Are cookies that bad?

Cookies are in general useful for your website. It assists your website to function properly and provides additional services that your business may require. However, cookies that track you are more of a privacy concern than dangerous. They store all the information in the background. And they do it often without user consent. 

Imagine an unknown entity monitoring your online activities and hoarding up your personal information. Sounds invasive, right? Maybe this is why we needed stricter laws, like the General Data Protection (GDPR) and the EU Cookie Law, to regulate it.

GDPR interprets data collected by cookies as personal. As per the Regulation, you must get users’ consent before you collect any personal information from them, and this consent must be freely given, specific, informed, and unambiguous. Hence, using tracking cookies without requesting and obtaining consent is not legal and will result in fines and penalties. 

With the application of GDPR and the Cookie Law, it has become essential to get explicit consent before using the cookies. Cookie banners should, therefore, clearly state the consent request and follow the GDPR requirements.

You should be aware of what cookies are tracking you, or if you are a website owner, what tracking cookies are your website using. CookieServe is a free online cookie checker that will let you the details of the cookies used by any website. Read more here.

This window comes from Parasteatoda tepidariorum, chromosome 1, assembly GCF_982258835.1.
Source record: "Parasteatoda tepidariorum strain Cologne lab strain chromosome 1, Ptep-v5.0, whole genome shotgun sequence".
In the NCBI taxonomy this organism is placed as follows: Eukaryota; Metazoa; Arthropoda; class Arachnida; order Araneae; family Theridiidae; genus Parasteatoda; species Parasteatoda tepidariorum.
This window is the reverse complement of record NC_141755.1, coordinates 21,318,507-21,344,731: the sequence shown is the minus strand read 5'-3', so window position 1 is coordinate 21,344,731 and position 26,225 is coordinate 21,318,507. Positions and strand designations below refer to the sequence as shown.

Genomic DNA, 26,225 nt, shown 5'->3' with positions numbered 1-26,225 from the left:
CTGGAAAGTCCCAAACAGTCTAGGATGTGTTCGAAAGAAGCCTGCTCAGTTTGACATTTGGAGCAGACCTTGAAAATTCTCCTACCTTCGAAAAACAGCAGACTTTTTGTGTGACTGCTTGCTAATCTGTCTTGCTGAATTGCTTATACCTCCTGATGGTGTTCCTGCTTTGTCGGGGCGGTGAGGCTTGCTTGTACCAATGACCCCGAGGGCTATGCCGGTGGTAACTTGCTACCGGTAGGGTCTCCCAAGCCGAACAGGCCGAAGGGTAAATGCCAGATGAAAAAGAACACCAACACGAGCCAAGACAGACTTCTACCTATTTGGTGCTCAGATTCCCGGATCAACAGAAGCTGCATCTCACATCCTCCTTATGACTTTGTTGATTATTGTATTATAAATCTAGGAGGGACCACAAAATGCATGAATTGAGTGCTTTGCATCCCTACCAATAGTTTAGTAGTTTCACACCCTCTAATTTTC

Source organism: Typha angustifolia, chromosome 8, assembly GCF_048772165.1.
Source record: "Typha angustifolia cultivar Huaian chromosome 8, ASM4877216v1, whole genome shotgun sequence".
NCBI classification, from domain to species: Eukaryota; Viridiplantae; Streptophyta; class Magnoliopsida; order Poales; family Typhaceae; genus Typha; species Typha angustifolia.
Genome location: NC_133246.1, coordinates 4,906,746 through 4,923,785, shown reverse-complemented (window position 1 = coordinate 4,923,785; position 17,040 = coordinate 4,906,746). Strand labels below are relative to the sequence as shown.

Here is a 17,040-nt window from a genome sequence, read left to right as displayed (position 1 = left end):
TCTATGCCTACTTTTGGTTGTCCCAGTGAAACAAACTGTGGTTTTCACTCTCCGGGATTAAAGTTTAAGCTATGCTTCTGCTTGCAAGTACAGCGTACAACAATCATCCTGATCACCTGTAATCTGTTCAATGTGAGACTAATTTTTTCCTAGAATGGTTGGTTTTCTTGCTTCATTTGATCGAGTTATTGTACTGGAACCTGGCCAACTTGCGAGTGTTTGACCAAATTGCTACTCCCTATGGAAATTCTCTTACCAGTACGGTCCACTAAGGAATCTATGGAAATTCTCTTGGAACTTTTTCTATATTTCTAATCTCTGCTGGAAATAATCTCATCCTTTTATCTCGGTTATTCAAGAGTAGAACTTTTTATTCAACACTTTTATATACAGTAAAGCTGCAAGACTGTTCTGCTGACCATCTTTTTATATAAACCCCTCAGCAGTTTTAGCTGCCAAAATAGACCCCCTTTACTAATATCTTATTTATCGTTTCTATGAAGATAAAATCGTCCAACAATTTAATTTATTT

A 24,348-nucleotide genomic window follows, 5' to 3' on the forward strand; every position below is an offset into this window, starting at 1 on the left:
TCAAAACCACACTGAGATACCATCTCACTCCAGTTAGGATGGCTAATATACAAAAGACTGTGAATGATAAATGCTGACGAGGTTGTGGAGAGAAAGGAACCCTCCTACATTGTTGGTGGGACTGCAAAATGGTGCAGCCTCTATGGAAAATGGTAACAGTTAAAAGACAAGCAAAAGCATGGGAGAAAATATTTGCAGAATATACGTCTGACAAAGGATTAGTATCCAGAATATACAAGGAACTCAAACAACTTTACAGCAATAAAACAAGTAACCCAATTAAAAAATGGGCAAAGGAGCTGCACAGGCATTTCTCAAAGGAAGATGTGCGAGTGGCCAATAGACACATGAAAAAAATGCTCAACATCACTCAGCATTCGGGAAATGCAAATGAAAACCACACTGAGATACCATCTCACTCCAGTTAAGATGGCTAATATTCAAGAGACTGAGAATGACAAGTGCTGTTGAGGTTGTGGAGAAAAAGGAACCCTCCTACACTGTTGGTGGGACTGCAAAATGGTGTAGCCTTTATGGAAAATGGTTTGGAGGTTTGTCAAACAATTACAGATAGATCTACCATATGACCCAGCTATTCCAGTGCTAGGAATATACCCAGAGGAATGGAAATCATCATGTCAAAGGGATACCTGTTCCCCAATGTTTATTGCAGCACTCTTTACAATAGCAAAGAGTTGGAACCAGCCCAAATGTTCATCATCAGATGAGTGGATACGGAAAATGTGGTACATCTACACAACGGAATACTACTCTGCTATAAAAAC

How to stop these cookies?

There are several ways to block third-party cookies. Your browser settings can make it happen. In different browsers, there are various mechanisms present to block cookies and third-party cookies of websites. Note that blocking all cookies might cause the site to malfunction, as some cookies are necessary for the functioning of the website. There are two ways to go about it: one is by blocking the cookies from the settings and the other, enabling the “Do Not Track” (DNT) feature.

To get rid of cookies already stored in the browsers, you can search for settings to clear cookies and delete them from the system.

How to block cookies on different websites?

All major browsers have options to let users block or remove third-party tracking cookies. Let’s see how you can stop the websites from storing these cookies on your web browsers.

Google Chrome

If you are a Google Chrome user, go to the settings and search for cookies and other site data. You will find the option to block third-party cookies.

Enabling it will turn off these cookies on Chrome.

You can also view all the cookies collected from different websites and delete them.

Microsoft Edge

Here too, the user needs to go to Settings and then to the section Privacy and Security. Here you’ll see an option to block third-party cookies.

Mozilla Firefox